Bent seat rails

Posted by SuperClydesdale on March 25, 2011 under Mountain Bikes, Seats, Surveys | Be the First to Comment

I remember when, during a massive wind storm, a huge tree fell across the road in front of my place.  The wind had been howling all night, and I knew all hell was breaking loose outside.   The following morning, I went outside and saw the tree, with a trunk probably four feet in diameter, resting on top of a very cool old VW station wagon.  The car looked relatively unscathed, other than the fact that it was being pressed down so hard that the body was practically touching the ground.  It was surprising how well the VW held up. It looked like if you lifted the tree off, you could open the door, start it up, and drive away.  I thought “damn, that VW is a strong ass car!”

As the hours passed, I was amazed to see the tree slowly crush the car.  By the middle of the day, the car was horribly disfigured as the weight of the tree steadily bent the metal. I thought, “damn, that tree is heavy!”

I was thinking of that poor VW the other day when I noticed that my bike looked a little odd when I took it out of the car before my last mountain bike ride.

Nothing says “damn you’re heavy” like bent seat rails.  Yes, somehow, my fat ass has managed to bend the damn seat rails.   I’ve been riding road bikes for many years, and never bent a seat rail.   This mountain biking thing is tough on components!

The seat is a  Specialized BG Phenom.  It’s the stock seat that came with the 2010 Stumpjumper.  In going to the Specialized web site, I think I have discovered the design flaw for a big guy seat:  hollow rails.  In an effort to shave off grams, Specialized uses hollow chromium rails.

As for chromium steel, they used chromium steel to contain King Kong.  Look how that worked out.

I think a 240 pounder like me needs solid rails.   Ideally, solid carbon steel.   I don’t care about a few grams.  I need strength and comfort.  I miss my ass hammock, aka the Selle An-Atomica, that I use on the road bike.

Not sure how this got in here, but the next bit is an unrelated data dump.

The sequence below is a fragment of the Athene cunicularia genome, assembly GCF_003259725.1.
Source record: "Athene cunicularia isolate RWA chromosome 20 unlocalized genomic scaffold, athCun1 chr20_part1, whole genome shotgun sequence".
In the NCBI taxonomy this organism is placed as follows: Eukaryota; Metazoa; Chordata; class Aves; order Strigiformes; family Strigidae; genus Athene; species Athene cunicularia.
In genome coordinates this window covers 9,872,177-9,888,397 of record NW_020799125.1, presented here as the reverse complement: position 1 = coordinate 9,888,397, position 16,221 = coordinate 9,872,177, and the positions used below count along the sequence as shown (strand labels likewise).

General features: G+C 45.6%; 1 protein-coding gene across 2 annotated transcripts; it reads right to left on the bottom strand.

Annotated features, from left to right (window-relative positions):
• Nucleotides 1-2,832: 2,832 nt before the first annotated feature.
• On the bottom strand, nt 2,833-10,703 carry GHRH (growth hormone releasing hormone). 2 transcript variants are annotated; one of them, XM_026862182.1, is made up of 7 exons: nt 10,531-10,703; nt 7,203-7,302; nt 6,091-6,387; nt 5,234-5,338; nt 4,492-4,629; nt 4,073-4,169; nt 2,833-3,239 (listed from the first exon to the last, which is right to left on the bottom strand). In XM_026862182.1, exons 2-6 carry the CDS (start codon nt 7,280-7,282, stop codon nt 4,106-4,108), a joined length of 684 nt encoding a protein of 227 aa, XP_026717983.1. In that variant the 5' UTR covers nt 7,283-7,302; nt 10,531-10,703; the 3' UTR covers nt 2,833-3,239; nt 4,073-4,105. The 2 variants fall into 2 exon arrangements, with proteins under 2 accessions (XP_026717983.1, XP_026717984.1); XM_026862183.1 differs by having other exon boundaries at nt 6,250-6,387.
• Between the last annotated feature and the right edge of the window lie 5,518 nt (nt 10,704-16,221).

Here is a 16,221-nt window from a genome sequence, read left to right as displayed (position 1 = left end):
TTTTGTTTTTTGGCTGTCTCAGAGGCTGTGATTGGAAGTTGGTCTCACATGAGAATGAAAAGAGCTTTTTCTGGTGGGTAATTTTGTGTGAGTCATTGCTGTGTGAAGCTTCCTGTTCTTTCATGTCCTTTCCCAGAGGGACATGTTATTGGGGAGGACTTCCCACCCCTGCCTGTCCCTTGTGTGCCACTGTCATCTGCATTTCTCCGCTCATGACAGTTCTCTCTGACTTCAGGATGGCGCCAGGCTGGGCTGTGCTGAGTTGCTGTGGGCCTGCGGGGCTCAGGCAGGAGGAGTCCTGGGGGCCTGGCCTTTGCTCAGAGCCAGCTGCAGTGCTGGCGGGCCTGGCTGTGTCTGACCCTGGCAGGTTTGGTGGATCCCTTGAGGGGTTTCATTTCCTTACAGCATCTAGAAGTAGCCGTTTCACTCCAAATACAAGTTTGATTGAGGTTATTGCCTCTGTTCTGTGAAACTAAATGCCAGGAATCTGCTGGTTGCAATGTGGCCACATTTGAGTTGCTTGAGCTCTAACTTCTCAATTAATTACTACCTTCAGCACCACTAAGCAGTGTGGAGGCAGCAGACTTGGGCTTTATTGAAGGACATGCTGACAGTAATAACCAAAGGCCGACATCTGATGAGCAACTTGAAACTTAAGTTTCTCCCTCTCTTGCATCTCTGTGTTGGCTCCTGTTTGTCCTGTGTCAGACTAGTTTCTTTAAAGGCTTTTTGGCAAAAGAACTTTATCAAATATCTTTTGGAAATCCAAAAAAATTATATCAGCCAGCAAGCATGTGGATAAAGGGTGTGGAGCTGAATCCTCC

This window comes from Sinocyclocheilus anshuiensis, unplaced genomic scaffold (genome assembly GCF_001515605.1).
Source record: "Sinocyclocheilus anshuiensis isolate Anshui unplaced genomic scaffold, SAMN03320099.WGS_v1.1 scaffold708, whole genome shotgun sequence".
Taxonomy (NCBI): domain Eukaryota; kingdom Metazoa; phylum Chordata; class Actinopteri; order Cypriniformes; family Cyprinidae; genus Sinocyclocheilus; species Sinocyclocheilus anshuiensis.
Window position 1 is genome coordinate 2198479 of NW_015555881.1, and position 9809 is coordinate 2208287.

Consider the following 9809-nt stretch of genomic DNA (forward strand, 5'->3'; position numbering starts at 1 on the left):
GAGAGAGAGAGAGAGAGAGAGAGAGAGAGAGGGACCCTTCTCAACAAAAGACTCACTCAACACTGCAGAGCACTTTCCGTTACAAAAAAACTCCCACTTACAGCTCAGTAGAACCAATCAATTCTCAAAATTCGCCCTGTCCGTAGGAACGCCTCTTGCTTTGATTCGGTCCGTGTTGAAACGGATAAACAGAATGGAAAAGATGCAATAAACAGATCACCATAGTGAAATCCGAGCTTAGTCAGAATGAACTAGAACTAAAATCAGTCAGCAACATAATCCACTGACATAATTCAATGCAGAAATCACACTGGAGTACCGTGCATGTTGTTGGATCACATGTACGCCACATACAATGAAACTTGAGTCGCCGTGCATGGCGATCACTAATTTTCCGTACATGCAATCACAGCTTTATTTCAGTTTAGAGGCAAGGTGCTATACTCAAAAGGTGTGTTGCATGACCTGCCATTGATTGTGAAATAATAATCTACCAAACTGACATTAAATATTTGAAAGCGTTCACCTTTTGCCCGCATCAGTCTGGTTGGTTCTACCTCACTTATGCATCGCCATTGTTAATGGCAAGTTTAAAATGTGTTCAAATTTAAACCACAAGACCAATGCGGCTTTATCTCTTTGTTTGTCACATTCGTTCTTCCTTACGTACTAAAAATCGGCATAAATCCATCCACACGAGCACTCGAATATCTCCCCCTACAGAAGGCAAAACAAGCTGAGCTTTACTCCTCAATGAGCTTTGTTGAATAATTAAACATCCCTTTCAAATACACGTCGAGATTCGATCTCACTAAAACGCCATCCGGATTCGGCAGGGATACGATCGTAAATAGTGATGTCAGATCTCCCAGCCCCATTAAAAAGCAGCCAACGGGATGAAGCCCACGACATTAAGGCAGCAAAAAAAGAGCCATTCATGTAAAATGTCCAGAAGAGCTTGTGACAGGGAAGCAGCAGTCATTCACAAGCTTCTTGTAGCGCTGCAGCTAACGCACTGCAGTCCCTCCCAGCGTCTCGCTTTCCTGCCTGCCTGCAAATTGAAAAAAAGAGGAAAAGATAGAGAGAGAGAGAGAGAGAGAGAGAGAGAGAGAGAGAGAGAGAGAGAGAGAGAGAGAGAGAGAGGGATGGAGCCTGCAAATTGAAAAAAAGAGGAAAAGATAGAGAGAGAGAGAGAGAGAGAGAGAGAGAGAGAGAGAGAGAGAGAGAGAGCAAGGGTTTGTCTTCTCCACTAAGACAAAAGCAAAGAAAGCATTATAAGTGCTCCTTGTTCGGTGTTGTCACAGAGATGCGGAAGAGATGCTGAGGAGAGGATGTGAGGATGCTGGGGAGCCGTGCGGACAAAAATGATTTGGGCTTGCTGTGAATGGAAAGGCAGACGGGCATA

My riding is not too extreme.  I’m not a downhiller.  In fact, my mountain biking is comparable to how I played basketball during my “career” – which is to say the amount of air between me and the ground is usually pretty modest.  I was never nicknamed “Air Jack.”  Actually, my nickname was “The Hammer.”   As with soccer, I was a rather talentless hack — pretty good within about 10 feet of the rim, but as my ability to jump was curtailed by knee and ankle injuries, the floor and I became close friends.  We were rarely seen apart from one another.

My  massive weight bearing down over the jostles of the trail have, like that tree, just worn down the poor seat.  That poor seat – meant for someone else – just cannot take the steady beat of 240 pounds of ass on it.    Chromium Steel?  Ha!  I spit on your grave!

Time for a new seat, I’m afraid.

If you are a big dude and have a seat that has held up to your fat ass on a mountain bike, let me know by filling in survey below.  I will post responses when I get enough.

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